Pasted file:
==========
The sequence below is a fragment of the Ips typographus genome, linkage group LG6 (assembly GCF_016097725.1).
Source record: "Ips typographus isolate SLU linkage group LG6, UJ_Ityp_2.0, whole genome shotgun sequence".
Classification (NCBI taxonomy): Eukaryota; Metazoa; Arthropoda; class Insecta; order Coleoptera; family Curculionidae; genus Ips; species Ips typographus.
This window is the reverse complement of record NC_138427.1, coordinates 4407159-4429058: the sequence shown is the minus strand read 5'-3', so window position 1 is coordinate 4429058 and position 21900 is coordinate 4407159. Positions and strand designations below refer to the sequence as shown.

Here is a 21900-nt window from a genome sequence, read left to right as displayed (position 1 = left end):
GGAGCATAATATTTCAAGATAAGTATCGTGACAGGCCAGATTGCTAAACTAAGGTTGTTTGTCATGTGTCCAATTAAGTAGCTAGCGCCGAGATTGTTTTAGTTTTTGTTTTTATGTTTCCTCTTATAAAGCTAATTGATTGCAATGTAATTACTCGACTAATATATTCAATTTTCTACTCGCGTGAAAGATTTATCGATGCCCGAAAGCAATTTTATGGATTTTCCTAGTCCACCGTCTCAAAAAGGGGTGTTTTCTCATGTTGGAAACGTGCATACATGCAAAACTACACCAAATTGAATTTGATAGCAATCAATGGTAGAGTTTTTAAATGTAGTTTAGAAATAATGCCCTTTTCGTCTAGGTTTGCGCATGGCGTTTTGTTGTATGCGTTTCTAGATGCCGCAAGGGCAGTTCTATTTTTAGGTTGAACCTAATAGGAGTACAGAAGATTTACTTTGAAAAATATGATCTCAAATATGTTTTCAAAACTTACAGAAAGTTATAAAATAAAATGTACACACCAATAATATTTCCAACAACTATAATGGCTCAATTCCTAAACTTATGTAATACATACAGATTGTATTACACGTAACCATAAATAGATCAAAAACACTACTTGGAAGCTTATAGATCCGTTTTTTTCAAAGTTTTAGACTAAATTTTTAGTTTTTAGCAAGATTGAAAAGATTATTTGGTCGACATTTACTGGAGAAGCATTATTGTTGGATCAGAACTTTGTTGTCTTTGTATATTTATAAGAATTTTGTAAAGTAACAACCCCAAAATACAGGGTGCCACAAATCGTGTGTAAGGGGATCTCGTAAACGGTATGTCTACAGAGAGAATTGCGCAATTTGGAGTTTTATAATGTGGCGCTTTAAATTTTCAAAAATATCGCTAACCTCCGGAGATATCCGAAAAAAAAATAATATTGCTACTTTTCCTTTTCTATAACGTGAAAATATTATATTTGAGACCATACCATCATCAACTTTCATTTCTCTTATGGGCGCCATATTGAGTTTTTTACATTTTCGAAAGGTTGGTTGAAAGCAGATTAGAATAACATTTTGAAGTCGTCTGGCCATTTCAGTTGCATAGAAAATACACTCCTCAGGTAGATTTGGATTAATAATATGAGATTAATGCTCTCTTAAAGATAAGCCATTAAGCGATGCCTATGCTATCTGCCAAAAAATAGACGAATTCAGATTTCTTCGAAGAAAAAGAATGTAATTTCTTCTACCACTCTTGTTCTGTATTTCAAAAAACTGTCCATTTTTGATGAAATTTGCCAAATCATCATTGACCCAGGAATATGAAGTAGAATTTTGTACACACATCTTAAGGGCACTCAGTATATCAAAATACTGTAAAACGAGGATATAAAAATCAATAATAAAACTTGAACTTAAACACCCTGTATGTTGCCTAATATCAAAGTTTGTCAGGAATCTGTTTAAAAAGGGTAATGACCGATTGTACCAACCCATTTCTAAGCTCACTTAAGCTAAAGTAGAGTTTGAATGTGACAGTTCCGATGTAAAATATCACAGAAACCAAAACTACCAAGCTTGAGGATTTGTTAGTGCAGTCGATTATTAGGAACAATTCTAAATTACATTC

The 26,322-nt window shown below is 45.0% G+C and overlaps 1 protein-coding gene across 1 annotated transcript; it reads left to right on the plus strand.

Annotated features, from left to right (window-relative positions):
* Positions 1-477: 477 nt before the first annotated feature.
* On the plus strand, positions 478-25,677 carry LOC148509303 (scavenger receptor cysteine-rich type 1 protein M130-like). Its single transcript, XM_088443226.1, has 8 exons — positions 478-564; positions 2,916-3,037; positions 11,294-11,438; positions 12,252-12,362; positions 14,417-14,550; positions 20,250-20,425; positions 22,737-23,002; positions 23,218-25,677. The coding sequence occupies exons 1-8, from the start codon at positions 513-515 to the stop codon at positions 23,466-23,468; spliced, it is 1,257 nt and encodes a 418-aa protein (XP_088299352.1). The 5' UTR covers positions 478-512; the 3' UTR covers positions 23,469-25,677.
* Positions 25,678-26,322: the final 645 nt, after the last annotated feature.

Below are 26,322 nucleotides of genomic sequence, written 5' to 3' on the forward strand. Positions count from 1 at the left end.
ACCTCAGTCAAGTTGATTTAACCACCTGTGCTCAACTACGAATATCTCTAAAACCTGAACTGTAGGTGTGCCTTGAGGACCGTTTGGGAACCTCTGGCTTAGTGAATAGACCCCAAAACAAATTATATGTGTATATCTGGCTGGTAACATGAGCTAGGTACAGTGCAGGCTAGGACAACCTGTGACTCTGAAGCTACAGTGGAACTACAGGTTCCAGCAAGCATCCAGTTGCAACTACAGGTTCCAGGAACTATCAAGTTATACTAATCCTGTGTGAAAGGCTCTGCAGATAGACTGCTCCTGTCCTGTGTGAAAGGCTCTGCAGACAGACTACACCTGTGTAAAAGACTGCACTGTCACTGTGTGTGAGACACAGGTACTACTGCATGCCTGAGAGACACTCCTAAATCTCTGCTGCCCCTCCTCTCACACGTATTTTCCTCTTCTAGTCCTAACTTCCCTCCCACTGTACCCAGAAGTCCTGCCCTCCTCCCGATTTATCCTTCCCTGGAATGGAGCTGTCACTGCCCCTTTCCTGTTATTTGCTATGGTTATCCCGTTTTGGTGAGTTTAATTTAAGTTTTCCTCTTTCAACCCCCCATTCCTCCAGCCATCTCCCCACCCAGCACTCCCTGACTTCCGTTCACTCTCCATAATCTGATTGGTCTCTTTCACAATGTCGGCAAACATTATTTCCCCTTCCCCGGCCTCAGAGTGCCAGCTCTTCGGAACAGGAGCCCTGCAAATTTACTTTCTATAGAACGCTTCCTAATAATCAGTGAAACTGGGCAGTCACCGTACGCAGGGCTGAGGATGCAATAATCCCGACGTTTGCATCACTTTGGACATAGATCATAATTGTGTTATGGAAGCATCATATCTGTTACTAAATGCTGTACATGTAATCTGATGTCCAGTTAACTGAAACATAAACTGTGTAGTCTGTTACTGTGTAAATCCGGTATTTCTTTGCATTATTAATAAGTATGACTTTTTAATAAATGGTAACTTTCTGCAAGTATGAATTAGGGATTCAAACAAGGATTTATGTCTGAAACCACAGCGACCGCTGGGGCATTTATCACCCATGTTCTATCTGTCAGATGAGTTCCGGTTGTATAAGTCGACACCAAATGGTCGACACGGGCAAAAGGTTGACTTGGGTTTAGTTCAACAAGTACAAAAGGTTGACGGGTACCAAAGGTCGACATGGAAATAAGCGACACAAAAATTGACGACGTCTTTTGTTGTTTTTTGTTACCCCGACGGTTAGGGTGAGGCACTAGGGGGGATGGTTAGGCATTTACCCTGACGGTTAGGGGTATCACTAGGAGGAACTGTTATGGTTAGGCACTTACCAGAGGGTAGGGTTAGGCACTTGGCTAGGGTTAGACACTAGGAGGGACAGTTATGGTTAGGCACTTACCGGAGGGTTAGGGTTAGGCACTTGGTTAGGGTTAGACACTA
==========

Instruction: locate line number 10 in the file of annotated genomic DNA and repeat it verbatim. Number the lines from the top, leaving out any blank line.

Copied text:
* On the plus strand, positions 478-25,677 carry LOC148509303 (scavenger receptor cysteine-rich type 1 protein M130-like). Its single transcript, XM_088443226.1, has 8 exons — positions 478-564; positions 2,916-3,037; positions 11,294-11,438; positions 12,252-12,362; positions 14,417-14,550; positions 20,250-20,425; positions 22,737-23,002; positions 23,218-25,677. The coding sequence occupies exons 1-8, from the start codon at positions 513-515 to the stop codon at positions 23,466-23,468; spliced, it is 1,257 nt and encodes a 418-aa protein (XP_088299352.1). The 5' UTR covers positions 478-512; the 3' UTR covers positions 23,469-25,677.